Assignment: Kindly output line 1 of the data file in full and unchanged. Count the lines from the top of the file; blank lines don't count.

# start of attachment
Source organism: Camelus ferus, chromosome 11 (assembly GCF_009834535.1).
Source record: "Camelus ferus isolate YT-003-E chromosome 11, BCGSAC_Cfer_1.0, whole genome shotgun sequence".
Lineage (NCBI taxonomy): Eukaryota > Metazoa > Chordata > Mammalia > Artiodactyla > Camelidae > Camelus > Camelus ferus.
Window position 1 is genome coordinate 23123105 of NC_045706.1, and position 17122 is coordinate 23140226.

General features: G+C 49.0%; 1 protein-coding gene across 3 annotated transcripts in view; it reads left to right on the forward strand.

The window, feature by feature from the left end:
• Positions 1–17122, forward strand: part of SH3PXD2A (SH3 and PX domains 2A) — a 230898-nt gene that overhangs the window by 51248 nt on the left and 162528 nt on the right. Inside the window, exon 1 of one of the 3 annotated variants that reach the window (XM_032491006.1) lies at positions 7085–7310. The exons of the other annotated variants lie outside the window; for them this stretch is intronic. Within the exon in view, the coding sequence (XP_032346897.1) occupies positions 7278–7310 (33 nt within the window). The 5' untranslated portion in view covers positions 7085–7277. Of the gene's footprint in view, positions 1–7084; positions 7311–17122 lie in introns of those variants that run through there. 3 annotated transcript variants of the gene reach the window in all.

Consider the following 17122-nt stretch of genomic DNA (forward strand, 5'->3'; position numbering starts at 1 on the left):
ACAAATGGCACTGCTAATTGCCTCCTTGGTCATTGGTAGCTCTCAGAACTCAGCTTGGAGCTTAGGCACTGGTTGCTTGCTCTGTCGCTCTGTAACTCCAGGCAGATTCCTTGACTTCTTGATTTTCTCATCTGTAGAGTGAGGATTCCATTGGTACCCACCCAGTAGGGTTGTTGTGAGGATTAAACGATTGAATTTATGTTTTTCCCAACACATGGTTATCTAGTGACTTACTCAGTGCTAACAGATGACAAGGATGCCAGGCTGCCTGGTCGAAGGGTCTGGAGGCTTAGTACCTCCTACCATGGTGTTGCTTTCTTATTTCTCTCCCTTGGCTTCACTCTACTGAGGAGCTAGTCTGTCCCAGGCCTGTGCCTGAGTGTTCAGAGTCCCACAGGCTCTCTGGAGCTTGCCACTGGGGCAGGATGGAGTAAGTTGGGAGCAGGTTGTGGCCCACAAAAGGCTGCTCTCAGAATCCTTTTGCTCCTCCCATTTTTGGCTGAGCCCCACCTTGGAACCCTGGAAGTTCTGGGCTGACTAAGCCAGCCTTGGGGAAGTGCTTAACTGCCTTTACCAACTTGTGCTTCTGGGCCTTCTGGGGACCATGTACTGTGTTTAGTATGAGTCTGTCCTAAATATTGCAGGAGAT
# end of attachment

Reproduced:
Source organism: Camelus ferus, chromosome 11 (assembly GCF_009834535.1).